Code contributions

In order to expedite the contribution of code to the OME project, whether individual files or entire modules such as a service or web application, we have put together the following guidelines. If you have issues with any of the below, please let us know.

File headers

The official header templates for each file type (Java, Python, HTML, etc.) can be found in the docs/headers.txt file of the source repository. The correct template should be applied at the top of all newly created files. The header of existing files should not be modified without previous discussion except with regard to keeping the year line up to date, for example changing “2008-2011” to “2008-2013”.

Character encoding

OME Python and Java source files are all encoded in UTF-8.

Code style and linting

Code styling can be a matter of intense debate. We are in the process of introducing auto-formatters to most of our repositories to reduce the time wasted on formatting code or discussing code styles. Where possible pre-commit is used to manage auto-formatters such as black (Python), as well as linters such as flake8 (Python).


The copyright line for a newly created file is based on the institution of the creator of the file and will remain unchanged even if copied or moved. Before redistribution of code can take place, an agreement must be reached between the OME team and the copyright holder.


The licenses of any files intended for redistribution with OME must be compatible with the GPL and more restrictively for the web components with the AGPL. Some files in the code-base (the schema, etc.) are released under more liberal licenses but are still compatible with the GPL.


For a block of work to be considered for redistribution with OME, the code must further be made available in one of the following formats.

Patches/Pull requests

Smaller changes to the existing code base can be submitted to the team either as patches, or preferably as pull requests on GitHub. You can read more about pull requests on the Using Git page. The idea is that such smaller changes are reviewed line-by-line and then maintained by the core team.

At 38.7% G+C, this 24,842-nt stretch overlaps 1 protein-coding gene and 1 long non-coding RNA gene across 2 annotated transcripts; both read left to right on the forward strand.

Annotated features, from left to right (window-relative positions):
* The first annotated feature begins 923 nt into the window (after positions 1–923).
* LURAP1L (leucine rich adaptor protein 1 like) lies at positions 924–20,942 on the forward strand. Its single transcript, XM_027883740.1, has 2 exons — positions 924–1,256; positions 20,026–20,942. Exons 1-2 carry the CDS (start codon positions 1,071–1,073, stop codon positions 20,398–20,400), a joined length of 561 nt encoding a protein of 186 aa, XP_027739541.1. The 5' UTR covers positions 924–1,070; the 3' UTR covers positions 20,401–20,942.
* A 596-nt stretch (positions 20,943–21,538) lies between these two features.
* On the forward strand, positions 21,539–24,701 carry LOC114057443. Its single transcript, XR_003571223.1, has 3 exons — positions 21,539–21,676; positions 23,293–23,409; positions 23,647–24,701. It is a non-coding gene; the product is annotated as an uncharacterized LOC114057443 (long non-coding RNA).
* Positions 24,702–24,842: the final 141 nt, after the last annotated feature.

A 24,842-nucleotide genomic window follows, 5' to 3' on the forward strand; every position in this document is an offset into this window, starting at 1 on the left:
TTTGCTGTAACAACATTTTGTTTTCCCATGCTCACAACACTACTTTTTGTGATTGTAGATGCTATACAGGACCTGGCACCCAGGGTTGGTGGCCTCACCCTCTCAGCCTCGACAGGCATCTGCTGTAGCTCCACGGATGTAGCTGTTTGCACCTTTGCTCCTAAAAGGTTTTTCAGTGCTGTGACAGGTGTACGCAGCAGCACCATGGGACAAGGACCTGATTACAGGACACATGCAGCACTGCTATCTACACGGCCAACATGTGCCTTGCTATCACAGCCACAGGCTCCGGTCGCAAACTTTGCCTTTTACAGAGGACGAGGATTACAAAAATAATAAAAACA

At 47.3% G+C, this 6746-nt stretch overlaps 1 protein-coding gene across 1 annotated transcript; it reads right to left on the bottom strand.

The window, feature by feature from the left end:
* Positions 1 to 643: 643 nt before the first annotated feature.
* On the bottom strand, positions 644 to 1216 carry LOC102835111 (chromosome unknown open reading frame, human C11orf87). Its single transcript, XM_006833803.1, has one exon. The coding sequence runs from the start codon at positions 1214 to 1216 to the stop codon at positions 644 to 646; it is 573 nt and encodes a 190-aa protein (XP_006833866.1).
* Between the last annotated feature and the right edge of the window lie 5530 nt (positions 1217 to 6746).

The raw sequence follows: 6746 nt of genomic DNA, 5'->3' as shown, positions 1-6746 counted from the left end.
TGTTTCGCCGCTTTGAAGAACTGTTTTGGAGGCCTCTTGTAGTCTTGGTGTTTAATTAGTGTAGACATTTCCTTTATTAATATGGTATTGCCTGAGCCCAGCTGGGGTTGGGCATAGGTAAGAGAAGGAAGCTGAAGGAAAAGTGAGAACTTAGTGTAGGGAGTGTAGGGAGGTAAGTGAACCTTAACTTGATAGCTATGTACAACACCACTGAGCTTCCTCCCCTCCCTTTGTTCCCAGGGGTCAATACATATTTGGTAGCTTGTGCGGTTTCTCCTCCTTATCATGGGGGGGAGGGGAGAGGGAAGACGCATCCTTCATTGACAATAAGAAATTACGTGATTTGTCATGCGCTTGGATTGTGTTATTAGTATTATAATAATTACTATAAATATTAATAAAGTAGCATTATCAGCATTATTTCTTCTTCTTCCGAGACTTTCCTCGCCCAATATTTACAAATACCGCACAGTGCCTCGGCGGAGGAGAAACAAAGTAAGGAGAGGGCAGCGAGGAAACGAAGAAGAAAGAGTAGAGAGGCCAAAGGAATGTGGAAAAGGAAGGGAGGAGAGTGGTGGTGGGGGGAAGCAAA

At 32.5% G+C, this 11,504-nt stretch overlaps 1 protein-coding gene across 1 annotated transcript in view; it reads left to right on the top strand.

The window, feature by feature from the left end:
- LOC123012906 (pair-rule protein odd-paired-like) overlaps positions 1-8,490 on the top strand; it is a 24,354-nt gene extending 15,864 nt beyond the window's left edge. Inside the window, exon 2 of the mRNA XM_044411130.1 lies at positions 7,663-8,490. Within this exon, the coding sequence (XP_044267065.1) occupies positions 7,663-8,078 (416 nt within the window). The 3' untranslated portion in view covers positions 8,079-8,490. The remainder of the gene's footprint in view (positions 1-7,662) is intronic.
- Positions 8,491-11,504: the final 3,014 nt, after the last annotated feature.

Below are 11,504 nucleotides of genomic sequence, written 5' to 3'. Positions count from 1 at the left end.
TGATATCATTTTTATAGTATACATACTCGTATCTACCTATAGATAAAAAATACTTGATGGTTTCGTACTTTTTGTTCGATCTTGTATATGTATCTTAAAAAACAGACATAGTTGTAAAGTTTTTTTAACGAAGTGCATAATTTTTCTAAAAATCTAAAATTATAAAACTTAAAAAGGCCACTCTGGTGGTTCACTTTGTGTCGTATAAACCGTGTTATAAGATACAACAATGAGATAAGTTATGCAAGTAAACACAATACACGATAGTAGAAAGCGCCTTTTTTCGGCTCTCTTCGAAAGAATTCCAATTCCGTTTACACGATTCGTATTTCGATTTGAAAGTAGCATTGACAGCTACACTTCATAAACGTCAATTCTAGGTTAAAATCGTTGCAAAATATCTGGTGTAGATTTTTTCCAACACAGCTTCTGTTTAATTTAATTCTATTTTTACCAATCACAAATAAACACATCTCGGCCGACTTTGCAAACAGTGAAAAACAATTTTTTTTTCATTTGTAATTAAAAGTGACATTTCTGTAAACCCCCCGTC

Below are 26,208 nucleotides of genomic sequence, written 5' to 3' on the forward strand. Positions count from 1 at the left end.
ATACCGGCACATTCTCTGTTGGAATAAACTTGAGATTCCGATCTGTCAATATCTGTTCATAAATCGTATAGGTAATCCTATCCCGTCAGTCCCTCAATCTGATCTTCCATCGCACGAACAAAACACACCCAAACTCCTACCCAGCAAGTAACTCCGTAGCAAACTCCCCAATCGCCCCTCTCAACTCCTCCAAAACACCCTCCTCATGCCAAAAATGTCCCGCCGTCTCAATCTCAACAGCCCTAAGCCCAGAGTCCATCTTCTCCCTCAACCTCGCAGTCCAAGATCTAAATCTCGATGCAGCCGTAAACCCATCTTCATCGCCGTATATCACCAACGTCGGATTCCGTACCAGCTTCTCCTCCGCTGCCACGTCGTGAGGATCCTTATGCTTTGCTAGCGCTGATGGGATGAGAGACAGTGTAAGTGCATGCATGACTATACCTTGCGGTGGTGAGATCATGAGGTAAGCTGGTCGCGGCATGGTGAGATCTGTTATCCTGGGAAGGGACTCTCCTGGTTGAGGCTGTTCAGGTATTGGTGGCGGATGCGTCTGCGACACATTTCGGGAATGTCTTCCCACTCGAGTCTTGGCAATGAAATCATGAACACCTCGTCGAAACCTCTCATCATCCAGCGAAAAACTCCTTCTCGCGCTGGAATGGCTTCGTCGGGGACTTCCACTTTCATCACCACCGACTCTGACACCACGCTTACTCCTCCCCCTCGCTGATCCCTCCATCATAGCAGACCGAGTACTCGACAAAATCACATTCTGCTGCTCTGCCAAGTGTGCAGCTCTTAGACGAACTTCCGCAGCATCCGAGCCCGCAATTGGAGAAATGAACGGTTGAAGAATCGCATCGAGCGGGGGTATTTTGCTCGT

Larger submissions, which cannot be effectively reviewed so intensively, should be submitted as git submodules. Such submodules provide a unique way to describe to a component version, which becomes linked into the main codebase. During checkout, all submodules are downloaded into the OME directory; and during the build process, submodules are compiled into the official distribution.

The OME team cannot maintain or ship code which is only available as a long-living branch (a fork) of the code base, and we would encourage submitters to use one of the above methods.

Procedure for accepting code contributions

External contributors will need to sign our Contributor License Agreement in order to get their pull requests reviewed.

External pull requests will get an initial review to identify if they are suitable to pass into our continuous integration system for building and testing. We try to do this within 2 days of submission but please be patient if we are busy and it takes longer.

If there are any obvious issues, we will comment and wait for you to fix them. Once we are confident the PR contains no obvious errors, an “include” label will be added which means the PR will be included in the merge build jobs for the appropriate branch.

Build failures will then be noted on the PR and we will either submit a patch or provide sufficient information for you to fix the problem yourself. The “include” label will be removed until this is completed. The PR will be merged once all the builds are green with the “include” label added.

If the code you wish to submit is large enough to require its own submodule, you should contact us to discuss how we might incorporate your work into the official distribution.

Examples of contribution templates

There are any number of other projects which have set up similar practices for code contributions. If you would like to read more on the rationale, please see:

See also

Best practices for git commit message formatting

Wikipedia article on Technical debt

Benefits of using an auto-formatter to avoid debates on style